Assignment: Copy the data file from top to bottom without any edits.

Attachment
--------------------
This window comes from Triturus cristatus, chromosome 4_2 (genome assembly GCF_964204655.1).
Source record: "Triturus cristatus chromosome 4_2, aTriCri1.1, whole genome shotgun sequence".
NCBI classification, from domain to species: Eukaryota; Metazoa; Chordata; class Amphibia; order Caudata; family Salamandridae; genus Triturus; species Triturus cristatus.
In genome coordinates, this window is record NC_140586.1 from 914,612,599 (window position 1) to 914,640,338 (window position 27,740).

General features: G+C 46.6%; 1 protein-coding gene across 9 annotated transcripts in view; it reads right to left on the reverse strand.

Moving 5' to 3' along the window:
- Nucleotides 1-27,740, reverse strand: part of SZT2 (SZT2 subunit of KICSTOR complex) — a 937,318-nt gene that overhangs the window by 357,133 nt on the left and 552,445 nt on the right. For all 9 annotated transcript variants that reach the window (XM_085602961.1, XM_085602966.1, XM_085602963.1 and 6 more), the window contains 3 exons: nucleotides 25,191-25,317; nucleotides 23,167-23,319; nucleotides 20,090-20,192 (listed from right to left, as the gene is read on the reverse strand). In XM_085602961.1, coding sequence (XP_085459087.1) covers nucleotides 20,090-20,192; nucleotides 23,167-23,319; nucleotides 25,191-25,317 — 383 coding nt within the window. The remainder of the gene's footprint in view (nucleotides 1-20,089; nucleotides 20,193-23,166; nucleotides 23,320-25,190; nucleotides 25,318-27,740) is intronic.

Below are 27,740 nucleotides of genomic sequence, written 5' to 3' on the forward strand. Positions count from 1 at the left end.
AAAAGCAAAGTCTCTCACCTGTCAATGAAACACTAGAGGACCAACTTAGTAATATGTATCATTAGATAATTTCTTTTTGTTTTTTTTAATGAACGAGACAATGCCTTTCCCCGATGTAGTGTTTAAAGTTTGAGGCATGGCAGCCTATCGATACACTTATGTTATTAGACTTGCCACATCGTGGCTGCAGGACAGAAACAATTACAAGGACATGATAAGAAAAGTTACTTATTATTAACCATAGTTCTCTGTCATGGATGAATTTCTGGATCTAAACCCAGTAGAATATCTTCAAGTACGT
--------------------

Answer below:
This window comes from Triturus cristatus, chromosome 4_2 (genome assembly GCF_964204655.1).
Source record: "Triturus cristatus chromosome 4_2, aTriCri1.1, whole genome shotgun sequence".
NCBI classification, from domain to species: Eukaryota; Metazoa; Chordata; class Amphibia; order Caudata; family Salamandridae; genus Triturus; species Triturus cristatus.
In genome coordinates, this window is record NC_140586.1 from 914,612,599 (window position 1) to 914,640,338 (window position 27,740).

General features: G+C 46.6%; 1 protein-coding gene across 9 annotated transcripts in view; it reads right to left on the reverse strand.

Moving 5' to 3' along the window:
- Nucleotides 1-27,740, reverse strand: part of SZT2 (SZT2 subunit of KICSTOR complex) — a 937,318-nt gene that overhangs the window by 357,133 nt on the left and 552,445 nt on the right. For all 9 annotated transcript variants that reach the window (XM_085602961.1, XM_085602966.1, XM_085602963.1 and 6 more), the window contains 3 exons: nucleotides 25,191-25,317; nucleotides 23,167-23,319; nucleotides 20,090-20,192 (listed from right to left, as the gene is read on the reverse strand). In XM_085602961.1, coding sequence (XP_085459087.1) covers nucleotides 20,090-20,192; nucleotides 23,167-23,319; nucleotides 25,191-25,317 — 383 coding nt within the window. The remainder of the gene's footprint in view (nucleotides 1-20,089; nucleotides 20,193-23,166; nucleotides 23,320-25,190; nucleotides 25,318-27,740) is intronic.

Below are 27,740 nucleotides of genomic sequence, written 5' to 3' on the forward strand. Positions count from 1 at the left end.
AAAAGCAAAGTCTCTCACCTGTCAATGAAACACTAGAGGACCAACTTAGTAATATGTATCATTAGATAATTTCTTTTTGTTTTTTTTAATGAACGAGACAATGCCTTTCCCCGATGTAGTGTTTAAAGTTTGAGGCATGGCAGCCTATCGATACACTTATGTTATTAGACTTGCCACATCGTGGCTGCAGGACAGAAACAATTACAAGGACATGATAAGAAAAGTTACTTATTATTAACCATAGTTCTCTGTCATGGATGAATTTCTGGATCTAAACCCAGTAGAATATCTTCAAGTACGT